Forest Hill School District primarily relies on local taxes for its operating costs. Currently, the state only provides 26.5% of the district’s annual operating revenue while local sources amount to 70.5%. The remaining 3% of FHSD operating funds is made up of a variety of federal and local revenue sources.
HOW MUCH STATE FUNDING DOES FHSD RECEIVE?
Currently, Forest Hills School District receives 26.5% of the district’s general funding through the State of Ohio. This is less state funding than many other Ohio schools, which receive an average of 41%, according to a February 2023 report prepared by the Fordham Institute. Ohio’s school funding model does not account for inflation and is highly weighted by the wealth index, which is a community’s perceived ability to fund its own schools. FHSD is considered a “wealthy” school district based on this standard and the state subsequently provides a smaller portion of FHSD’s overall funding compared to average school districts.
HOW MUCH DOES FHSD SPEND PER STUDENT IN THE SCHOOL DISTRICT?
Forest Hills School District spends $12,857* in operating expenditures per student. The per student spending for several local school districts are as follows:
- Indian Hill Exempted Village School District: $19,330
- Cincinnati Public Schools: $18,075
- Sycamore Community Schools: $16,028
- Madeira City Schools: $13,475
- Hamilton County Average: $15,546
* Source: ODE Cupp Report FY 22
New Data - Published on April 3, 2023 (Updated from Previous Version)
HOW MUCH FUNDING IS SPENT DIRECTLY ON STUDENT INSTRUCTION?
According to the Ohio Department of Education, Forest Hills spends 74 cents from every dollar directly in the classroom.
- ODE reports that, on average, districts in Ohio spend 68.1 cents from every dollar in the classroom.
- Those numbers indicate that Forest Hills School District invests 5.9% more on classroom instruction than the average Ohio school district.
HOW DOES THE DISTRICT ACTIVELY WORK TO SAVE MONEY?
FHSD regularly looks for ways to operate more efficiently and effectively. Prior to 2019, the district made $1.5 million in permanent budget reductions from restructuring administrative, staff and operations in its effort to extend the 2012 operations levy. Since 2019, the district has made $1.2 million in further reductions to operate more efficiently and more responsibly utilize taxpayer dollars. These figures do not include the $750,000 in estimated reductions the district is making by the end of the 2022-2023 school year. These reductions are necessary to reduce total millage of the May levy and as part of the district’s obligation to be responsible stewards of taxpayer dollars.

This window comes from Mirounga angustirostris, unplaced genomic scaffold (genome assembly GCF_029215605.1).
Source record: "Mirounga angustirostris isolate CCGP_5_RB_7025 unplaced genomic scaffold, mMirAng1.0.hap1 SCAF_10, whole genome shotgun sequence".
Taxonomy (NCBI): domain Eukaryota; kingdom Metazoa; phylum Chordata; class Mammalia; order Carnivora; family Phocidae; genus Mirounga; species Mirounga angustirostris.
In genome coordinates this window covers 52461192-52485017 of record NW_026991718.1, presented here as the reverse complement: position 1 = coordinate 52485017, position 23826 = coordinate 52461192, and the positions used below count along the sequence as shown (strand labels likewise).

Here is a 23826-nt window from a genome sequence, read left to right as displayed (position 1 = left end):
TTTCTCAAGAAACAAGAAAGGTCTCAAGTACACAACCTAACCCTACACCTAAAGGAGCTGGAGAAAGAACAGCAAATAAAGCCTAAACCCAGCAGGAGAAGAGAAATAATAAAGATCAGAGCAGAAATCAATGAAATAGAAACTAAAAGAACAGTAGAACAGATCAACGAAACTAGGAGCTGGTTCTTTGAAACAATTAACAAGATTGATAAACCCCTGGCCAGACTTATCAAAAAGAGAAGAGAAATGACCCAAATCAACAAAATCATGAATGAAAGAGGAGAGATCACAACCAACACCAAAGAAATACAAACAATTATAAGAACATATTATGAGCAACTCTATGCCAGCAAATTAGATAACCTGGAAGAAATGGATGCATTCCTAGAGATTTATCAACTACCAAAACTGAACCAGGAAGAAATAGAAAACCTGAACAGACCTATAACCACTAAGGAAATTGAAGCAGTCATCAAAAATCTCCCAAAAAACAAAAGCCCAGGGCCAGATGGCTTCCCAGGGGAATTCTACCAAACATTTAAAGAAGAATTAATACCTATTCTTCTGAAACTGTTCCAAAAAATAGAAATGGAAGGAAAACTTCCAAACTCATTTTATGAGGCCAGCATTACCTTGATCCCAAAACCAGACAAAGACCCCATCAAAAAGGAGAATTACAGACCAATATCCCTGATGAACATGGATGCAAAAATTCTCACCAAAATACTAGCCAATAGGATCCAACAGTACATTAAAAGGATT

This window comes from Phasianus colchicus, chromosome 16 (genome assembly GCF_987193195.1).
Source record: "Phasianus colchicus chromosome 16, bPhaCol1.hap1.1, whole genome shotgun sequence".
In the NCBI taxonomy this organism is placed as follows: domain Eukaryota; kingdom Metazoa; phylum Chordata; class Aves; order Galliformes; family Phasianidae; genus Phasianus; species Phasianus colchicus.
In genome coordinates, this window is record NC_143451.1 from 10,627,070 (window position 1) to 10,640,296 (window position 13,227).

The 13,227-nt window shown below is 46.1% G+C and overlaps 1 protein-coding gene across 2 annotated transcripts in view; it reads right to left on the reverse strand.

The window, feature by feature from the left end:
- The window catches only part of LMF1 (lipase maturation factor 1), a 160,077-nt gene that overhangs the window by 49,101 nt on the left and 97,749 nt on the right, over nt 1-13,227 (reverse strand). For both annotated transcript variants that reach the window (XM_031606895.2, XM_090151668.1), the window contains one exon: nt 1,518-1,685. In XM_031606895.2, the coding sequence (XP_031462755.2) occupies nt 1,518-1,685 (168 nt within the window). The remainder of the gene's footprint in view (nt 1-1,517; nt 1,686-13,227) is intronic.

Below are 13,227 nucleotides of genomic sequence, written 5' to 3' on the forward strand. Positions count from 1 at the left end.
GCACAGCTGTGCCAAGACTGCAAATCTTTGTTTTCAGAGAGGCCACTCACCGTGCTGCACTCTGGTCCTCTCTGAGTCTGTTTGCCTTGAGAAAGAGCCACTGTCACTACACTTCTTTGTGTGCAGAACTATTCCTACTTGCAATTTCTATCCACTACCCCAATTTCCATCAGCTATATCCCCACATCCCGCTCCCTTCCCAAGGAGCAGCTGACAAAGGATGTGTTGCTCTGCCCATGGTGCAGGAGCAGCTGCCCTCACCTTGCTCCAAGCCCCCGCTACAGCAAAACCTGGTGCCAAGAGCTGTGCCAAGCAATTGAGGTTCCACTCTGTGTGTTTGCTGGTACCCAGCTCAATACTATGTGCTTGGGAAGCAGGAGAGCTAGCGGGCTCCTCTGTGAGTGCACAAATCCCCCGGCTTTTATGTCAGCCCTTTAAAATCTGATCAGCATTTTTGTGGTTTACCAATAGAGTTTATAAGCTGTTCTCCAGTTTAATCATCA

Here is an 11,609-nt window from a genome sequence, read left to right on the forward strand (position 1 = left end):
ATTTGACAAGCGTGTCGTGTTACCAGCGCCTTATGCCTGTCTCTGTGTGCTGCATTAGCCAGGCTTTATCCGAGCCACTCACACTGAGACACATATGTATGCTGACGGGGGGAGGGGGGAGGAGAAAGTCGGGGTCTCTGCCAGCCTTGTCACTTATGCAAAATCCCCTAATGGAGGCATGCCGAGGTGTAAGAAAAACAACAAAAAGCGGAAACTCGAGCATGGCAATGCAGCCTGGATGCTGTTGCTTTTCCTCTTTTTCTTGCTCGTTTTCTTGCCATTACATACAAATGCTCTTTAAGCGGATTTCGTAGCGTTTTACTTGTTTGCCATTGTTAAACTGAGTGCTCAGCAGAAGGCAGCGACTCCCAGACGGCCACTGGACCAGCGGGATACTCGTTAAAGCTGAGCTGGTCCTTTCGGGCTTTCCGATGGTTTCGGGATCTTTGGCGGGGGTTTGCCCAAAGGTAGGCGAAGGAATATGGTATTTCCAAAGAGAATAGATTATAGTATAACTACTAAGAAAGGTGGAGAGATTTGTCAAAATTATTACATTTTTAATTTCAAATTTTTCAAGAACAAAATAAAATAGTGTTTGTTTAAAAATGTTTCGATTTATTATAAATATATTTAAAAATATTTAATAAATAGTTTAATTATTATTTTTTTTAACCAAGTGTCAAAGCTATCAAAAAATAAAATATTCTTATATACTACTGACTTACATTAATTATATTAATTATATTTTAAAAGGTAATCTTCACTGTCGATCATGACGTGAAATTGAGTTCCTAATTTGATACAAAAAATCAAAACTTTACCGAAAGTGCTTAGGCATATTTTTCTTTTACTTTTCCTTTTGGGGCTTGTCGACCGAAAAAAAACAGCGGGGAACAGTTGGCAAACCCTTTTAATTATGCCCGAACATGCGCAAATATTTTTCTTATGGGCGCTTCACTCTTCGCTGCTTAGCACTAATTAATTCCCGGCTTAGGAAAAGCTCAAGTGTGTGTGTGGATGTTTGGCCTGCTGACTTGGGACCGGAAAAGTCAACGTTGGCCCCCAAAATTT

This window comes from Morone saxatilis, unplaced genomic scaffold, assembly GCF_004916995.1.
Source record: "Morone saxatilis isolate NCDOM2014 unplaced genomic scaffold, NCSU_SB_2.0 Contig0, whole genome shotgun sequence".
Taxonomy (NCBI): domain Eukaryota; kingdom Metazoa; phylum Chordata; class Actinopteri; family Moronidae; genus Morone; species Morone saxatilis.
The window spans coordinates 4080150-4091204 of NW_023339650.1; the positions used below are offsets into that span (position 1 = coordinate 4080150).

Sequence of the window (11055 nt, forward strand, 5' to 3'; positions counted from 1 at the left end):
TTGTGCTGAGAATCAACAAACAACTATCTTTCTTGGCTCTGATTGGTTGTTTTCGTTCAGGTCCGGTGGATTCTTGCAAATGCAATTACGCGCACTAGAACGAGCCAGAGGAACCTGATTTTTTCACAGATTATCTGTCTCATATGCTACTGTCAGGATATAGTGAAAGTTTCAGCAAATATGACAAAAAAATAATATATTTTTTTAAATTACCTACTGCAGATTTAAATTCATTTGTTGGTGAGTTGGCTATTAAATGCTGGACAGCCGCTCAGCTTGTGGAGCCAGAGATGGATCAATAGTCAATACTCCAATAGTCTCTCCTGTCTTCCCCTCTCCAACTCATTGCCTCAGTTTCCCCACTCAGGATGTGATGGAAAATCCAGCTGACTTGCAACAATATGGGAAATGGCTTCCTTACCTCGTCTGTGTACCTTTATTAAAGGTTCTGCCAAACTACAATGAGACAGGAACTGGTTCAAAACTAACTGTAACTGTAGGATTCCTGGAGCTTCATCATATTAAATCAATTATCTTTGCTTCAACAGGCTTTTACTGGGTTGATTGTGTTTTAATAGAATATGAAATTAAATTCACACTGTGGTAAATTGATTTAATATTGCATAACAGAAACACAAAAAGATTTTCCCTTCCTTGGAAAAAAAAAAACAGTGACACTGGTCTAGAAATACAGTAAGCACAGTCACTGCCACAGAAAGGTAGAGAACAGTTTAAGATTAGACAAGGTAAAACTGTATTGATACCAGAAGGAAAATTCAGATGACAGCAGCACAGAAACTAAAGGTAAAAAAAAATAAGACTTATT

WHY IS FHSD SEEKING ADDITIONAL FUNDING?
Money generated from the 2019 operating levy has not kept up with inflationary increases in costs outside the district’s control, including utilities and supplies. Ohio’s school funding model does not account for inflation and, as a result, FHSD is projected to enter deficit spending in 2023.
Ohio’s school funding model is designed in such a way that local taxpayers share the burden with the state to fund public education. Many school districts across the state ask voters for tax levies every few years in order to maintain normal operations, because the current system does not account for rising costs due to inflation. Ohio law, according to House Bill 920, also specifies that as home values increase, the amount of voted property taxes cannot increase which actually lowers the effective tax rate.
WHY IS A LEVY NECESSARY RIGHT NOW?
According to the five-year-forecast, the district is already operating in deficit spending and a negative cash balance is projected to occur by 2026 if the trend is not stabilized. This means FHSD would be required by law to implement significant budget reductions. H.B. 920 does not allow voted school property tax revenue to respond to inflation. As costs have gone up for items like gas, diesel, utilities and more over the last few years, no additional voted tax revenue has been added to offset those increases. Many school districts in Ohio face this challenge often and the options to respond include reducing costs through cuts, increasing revenue (typically through a tax levy) or some combination of those approaches. FHSD is making reductions of $750,000 now in conjunction with the 6.9 mill levy on the May 2, 2023 ballot.
HOW DOES HOUSE BILL 920 IMPACT SCHOOL FINANCES?
In 1976, House Bill 920 became law and has led to most school districts in Ohio returning to residents to request additional funds through tax levies. This law forces voted property tax revenues for school districts to stay the same year over year, because it does not account for inflation. Other governmental entities at the state, county and municipal level rely primarily on either income tax revenue (which increases as wages increase) or sales tax revenue (which increases as inflation drives up the cost of goods and services). However, as property values go up, the school tax rate is actually lowered by the county auditor to ensure no additional revenue is collected.